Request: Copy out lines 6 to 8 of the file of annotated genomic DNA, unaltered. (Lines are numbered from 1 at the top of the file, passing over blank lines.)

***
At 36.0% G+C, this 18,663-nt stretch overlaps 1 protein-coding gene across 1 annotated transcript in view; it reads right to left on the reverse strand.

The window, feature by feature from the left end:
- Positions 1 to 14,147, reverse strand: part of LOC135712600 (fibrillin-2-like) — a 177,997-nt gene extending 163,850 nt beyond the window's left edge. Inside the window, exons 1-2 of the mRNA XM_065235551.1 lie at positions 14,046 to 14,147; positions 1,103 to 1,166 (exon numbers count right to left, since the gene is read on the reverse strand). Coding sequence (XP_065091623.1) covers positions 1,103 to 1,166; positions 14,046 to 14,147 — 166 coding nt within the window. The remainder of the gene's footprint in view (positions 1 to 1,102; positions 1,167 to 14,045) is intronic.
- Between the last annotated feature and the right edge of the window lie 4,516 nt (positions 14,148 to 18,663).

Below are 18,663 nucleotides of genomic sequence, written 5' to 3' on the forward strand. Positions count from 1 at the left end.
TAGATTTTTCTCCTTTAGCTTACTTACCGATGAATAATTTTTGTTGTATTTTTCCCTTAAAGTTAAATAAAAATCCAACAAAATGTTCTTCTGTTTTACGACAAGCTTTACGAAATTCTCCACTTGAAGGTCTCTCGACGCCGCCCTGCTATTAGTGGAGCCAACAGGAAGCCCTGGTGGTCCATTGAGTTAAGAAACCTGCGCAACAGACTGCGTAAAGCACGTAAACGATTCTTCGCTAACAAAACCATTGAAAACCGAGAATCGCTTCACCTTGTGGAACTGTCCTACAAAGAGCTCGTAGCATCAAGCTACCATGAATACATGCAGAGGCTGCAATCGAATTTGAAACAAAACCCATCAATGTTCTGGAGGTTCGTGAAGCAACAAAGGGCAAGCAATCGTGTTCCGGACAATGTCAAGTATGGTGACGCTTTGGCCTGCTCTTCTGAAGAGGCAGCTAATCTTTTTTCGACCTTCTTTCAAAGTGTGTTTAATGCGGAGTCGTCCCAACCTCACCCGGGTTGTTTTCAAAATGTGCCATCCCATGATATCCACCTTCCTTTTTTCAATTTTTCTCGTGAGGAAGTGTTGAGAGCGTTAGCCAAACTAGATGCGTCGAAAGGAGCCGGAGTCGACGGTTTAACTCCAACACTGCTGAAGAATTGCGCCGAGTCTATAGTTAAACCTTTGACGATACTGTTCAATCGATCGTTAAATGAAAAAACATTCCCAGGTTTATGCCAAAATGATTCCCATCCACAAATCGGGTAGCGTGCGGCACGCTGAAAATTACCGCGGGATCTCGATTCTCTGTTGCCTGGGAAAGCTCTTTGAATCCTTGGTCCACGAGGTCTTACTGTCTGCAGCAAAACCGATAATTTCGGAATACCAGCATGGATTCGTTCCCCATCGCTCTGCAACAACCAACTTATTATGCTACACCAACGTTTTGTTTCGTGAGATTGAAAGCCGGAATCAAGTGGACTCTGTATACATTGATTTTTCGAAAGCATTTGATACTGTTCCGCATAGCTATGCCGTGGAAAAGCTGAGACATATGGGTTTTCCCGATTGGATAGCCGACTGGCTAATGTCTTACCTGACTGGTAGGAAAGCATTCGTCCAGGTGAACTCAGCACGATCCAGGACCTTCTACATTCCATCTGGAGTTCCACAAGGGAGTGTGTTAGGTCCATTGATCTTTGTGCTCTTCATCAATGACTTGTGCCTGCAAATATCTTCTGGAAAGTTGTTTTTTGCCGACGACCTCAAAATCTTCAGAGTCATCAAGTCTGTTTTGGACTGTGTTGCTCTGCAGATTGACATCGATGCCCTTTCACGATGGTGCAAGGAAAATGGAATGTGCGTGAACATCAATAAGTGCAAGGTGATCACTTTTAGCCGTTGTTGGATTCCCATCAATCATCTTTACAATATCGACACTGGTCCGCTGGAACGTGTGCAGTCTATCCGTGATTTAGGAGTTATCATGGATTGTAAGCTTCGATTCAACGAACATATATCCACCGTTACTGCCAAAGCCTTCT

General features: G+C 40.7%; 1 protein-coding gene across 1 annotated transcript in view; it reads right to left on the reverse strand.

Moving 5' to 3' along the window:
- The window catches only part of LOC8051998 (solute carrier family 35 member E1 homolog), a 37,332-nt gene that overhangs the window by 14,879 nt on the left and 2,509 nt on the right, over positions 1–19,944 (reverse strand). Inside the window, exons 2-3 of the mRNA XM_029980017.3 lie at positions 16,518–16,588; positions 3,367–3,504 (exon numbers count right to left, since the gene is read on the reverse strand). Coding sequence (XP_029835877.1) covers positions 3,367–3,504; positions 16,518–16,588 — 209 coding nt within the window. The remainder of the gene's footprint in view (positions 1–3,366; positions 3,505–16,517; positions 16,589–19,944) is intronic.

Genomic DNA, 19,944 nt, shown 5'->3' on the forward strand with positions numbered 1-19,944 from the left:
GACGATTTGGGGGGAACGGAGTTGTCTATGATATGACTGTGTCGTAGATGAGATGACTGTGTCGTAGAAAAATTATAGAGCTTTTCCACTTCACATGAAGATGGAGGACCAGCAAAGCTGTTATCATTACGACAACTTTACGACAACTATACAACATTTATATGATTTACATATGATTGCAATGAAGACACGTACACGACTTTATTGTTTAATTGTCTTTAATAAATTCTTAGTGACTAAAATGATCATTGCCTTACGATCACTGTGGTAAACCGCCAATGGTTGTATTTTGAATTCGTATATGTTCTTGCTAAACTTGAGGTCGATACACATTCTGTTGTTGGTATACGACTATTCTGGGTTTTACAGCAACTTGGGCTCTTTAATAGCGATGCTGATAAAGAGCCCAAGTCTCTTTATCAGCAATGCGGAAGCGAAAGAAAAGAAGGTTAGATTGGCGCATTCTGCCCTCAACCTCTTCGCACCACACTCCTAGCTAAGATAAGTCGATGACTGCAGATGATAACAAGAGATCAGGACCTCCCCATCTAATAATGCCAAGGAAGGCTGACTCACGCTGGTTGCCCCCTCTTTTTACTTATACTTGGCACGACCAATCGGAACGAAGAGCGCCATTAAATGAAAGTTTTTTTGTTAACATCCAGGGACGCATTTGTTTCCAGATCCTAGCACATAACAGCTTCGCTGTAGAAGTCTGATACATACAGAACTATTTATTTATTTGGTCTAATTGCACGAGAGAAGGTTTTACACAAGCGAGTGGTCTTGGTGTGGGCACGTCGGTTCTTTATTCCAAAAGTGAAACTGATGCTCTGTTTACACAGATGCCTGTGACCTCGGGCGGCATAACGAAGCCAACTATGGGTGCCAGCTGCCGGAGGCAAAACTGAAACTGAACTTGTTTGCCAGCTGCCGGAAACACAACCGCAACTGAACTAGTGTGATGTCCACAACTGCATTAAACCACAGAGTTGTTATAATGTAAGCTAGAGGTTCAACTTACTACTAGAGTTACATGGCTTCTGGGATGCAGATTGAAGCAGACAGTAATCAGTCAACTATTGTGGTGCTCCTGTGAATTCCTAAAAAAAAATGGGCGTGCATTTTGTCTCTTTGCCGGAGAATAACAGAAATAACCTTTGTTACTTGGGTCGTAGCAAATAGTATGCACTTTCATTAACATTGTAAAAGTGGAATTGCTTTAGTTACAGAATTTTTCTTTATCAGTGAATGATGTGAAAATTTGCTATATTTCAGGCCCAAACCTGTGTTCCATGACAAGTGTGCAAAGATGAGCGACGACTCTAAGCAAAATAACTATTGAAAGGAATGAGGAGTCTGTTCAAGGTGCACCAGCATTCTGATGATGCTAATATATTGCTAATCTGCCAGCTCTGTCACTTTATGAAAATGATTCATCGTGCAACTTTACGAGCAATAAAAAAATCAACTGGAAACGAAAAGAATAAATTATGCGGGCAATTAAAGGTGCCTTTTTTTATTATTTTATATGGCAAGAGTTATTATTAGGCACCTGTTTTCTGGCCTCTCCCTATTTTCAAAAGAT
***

TAGATTTTTCTCCTTTAGCTTACTTACCGATGAATAATTTTTGTTGTATTTTTCCCTTAAAGTTAAATAAAAATCCAACAAAATGTTCTTCTGTTTTACGACAAGCTTTACGAAATTCTCCACTTGAAGGTCTCTCGACGCCGCCCTGCTATTAGTGGAGCCAACAGGAAGCCCTGGTGGTCCATTGAGTTAAGAAACCTGCGCAACAGACTGCGTAAAGCACGTAAACGATTCTTCGCTAACAAAACCATTGAAAACCGAGAATCGCTTCACCTTGTGGAACTGTCCTACAAAGAGCTCGTAGCATCAAGCTACCATGAATACATGCAGAGGCTGCAATCGAATTTGAAACAAAACCCATCAATGTTCTGGAGGTTCGTGAAGCAACAAAGGGCAAGCAATCGTGTTCCGGACAATGTCAAGTATGGTGACGCTTTGGCCTGCTCTTCTGAAGAGGCAGCTAATCTTTTTTCGACCTTCTTTCAAAGTGTGTTTAATGCGGAGTCGTCCCAACCTCACCCGGGTTGTTTTCAAAATGTGCCATCCCATGATATCCACCTTCCTTTTTTCAATTTTTCTCGTGAGGAAGTGTTGAGAGCGTTAGCCAAACTAGATGCGTCGAAAGGAGCCGGAGTCGACGGTTTAACTCCAACACTGCTGAAGAATTGCGCCGAGTCTATAGTTAAACCTTTGACGATACTGTTCAATCGATCGTTAAATGAAAAAACATTCCCAGGTTTATGCCAAAATGATTCCCATCCACAAATCGGGTAGCGTGCGGCACGCTGAAAATTACCGCGGGATCTCGATTCTCTGTTGCCTGGGAAAGCTCTTTGAATCCTTGGTCCACGAGGTCTTACTGTCTGCAGCAAAACCGATAATTTCGGAATACCAGCATGGATTCGTTCCCCATCGCTCTGCAACAACCAACTTATTATGCTACACCAACGTTTTGTTTCGTGAGATTGAAAGCCGGAATCAAGTGGACTCTGTATACATTGATTTTTCGAAAGCATTTGATACTGTTCCGCATAGCTATGCCGTGGAAAAGCTGAGACATATGGGTTTTCCCGATTGGATAGCCGACTGGCTAATGTCTTACCTGACTGGTAGGAAAGCATTCGTCCAGGTGAACTCAGCACGATCCAGGACCTTCTACATTCCATCTGGAGTTCCACAAGGGAGTGTGTTAGGTCCATTGATCTTTGTGCTCTTCATCAATGACTTGTGCCTGCAAATATCTTCTGGAAAGTTGTTTTTTGCCGACGACCTCAAAATCTTCAGAGTCATCAAGTCTGTTTTGGACTGTGTTGCTCTGCAGATTGACATCGATGCCCTTTCACGATGGTGCAAGGAAAATGGAATGTGCGTGAACATCAATAAGTGCAAGGTGATCACTTTTAGCCGTTGTTGGATTCCCATCAATCATCTTTACAATATCGACACTGGTCCGCTGGAACGTGTGCAGTCTATCCGTGATTTAGGAGTTATCATGGATTGTAAGCTTCGATTCAACGAACATATATCCACCGTTACTGCCAAAGCCTTCT

General features: G+C 40.7%; 1 protein-coding gene across 1 annotated transcript in view; it reads right to left on the reverse strand.

Moving 5' to 3' along the window: